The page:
Reverse is the best gear to revert back to your old ways of thinking. If you have actions that are moving people in the wrong direction, reverse is necessary. However, this gear is very common for organizations who use fear tactics to make progress. The problem is that this kind of movement causes retreating instead of proceeding. In a matter of minutes, organizations stuck in reverse kill beliefs and actions that took years to create.  Organizations stuck in reverse take action with no rhyme or reason typically because the action is dictated by the boss. Little is accomplished and that which is accomplished has little effect on the bottom line, kids. 

Neutral frees up organizations to move forward or backward but without the vehicle's power. This gear represents organizations that go with the flow. They rev up the engine of actionless rhetoric but roll whichever way the gravity of least resistance takes them. Sadly, they end up in places that rarely improves the lives of students. Organizations stuck in neutral roll with the initiative or buzz word of the day. They make decisions aligned to the path of least resistance, and little is accomplished because they fail to commit to any initiative long enough to see it through. 

Drive is the gear that gets you to your destination, excellence. Organizations in drive are full of people who are driven by their quest to guarantee success for every child. Being in drive requires all members to engage the transmission of aligned action. Drive is action. It is purposeful progress, and it demands painstaking persistence.   Organizations stuck in drive align all actions to the betterment for all kids. They carefully select a few powerful initiatives and commit to actions that first are doable and second are aligned to their weaknesses. Driven organizations understand that all actions must be sustained by every individual. Collective capacity is the horsepower of organizations in drive.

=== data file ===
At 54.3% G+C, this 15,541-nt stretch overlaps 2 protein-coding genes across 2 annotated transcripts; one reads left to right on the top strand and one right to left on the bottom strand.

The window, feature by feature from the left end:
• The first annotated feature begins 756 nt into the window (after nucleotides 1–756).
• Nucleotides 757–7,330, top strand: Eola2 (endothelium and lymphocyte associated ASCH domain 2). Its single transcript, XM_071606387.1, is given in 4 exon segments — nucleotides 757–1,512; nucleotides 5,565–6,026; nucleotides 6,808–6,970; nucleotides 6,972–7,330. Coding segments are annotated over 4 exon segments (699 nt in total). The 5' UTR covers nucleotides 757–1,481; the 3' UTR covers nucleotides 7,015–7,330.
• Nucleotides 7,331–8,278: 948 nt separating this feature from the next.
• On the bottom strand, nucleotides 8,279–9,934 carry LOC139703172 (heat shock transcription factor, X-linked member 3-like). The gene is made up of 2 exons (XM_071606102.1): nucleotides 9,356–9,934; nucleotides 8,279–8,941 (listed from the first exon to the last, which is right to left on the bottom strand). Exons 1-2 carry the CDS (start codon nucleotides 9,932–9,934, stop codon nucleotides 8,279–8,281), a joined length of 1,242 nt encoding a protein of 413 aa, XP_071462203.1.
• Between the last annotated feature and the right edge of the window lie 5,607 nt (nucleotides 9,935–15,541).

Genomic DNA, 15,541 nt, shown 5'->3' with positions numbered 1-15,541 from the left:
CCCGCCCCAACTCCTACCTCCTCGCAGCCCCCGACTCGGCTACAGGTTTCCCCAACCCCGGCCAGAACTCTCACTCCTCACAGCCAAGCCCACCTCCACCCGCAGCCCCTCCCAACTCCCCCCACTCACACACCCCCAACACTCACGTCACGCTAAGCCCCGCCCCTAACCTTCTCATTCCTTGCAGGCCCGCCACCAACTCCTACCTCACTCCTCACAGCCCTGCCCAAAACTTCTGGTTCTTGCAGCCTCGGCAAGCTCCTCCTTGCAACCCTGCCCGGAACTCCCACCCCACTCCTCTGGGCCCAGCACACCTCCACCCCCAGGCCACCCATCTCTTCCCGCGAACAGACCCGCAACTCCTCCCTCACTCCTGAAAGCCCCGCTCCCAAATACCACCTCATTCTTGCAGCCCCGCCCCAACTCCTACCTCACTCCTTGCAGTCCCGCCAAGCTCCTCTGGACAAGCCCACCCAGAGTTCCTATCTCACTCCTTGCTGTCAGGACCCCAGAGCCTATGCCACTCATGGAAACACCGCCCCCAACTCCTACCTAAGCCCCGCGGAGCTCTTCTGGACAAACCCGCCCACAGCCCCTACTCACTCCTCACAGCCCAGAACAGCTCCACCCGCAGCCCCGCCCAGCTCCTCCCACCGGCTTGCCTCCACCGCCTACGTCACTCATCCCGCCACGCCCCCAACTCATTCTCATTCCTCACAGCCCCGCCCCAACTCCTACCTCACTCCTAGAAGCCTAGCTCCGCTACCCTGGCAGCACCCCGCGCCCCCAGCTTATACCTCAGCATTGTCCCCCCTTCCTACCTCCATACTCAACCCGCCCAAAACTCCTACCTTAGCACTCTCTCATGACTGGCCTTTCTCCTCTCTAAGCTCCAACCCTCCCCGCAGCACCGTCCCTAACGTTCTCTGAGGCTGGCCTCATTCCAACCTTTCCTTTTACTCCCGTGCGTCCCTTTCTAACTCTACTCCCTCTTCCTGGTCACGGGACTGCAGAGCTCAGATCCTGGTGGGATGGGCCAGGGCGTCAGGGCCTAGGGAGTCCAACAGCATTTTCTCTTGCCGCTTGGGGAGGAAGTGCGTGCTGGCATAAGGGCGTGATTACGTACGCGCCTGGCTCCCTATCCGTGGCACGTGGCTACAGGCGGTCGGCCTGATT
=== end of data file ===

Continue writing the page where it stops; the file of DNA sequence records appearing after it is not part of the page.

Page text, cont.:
What gear is your school in?

No matter what gear you're in, anyone can change gears at anytime.  You shouldn't be stuck in one gear all the time, but you must understand that drive is the only gear that gets you to your destination.  The decision on which gear to put your organization in shouldn't be based on what gear you're currently in, but on where you want your organization to go. Once you guide followers to decide on and commit to kids first and themselves second, everyone will know what gear the school must be in, DRIVE

Sunday, February 16, 2014

If Jamaica can Bobsled, Low-Socio Kids can Compete...

The Jamaica Bobsled Team is nothing short of inspiring to watch.  Think about it.  They lack resources.  They come from a country that doesn't have tons of economic support beating down their door.  Heck, they don't have snow or ice.  There should be no reason why they should be in the mountains, let alone competing in the Winter Olympics.

But they don't know that.

Sure, they don't have years of tradition, prestige, and gold medal excellence like Russia, Switzerland, USA and Canada.  They don't have a world class training facility, and they don't have scores of coaches and contracted service providers to help them win.  There should be no reason why I'm watching them on NBC tonight.

But they don't want to hear that.

Here's the point.  Kids of all sorts of backgrounds, languages and experiences walk in our doors.  Some come from world class homes, and some kids come from homes with no water or electricity.  Kids walk in the door 2 years behind their affluent counterparts due to lack of experiences and vocabulary.  Neglect and abuse plague many kids and mask their potential to compete with their peers.  Lack of financial resources and adequate nutrition negatively impact students' ability to learn.

But we accept this...

Jamaica Bobsledding was nothing until someone believed in the concept of this tropical island competing in a sport it was not prepared for.  It took a lot of hard work and soul-searching for Jamaicans to believe they belonged with their affluent counterparts of the tundra.  It started with one person, a vision and a team, and it resulted in a shattered paradigm and a country transformed.  Now, they are the most recognizable bobsled team at the Olympics.

And we can do this...

Low socio-economic student CAN learn with their affluent counterparts.  We have to stop accepting this paradigm and create a new one that requires us to stop teaching in the one-size-fits-all model.  Kids deserve meaningful differentiation, personalized learning opportunities and targeted responses in the eyes of failure.  All kids can learn as long as they have educators who cannot see barriers and are prepared to do whatever it takes to help kids learn.

If Jamaica can bobsled, low socioeconomic kids can learn with their affluent counterparts.

Friday, February 14, 2014

Tagxedo Spelling

Kids need new ways to practice their spelling words.  I created this video to help both parents and teachers use Tagxedo to make spelling words more fun.  Hope you enjoy.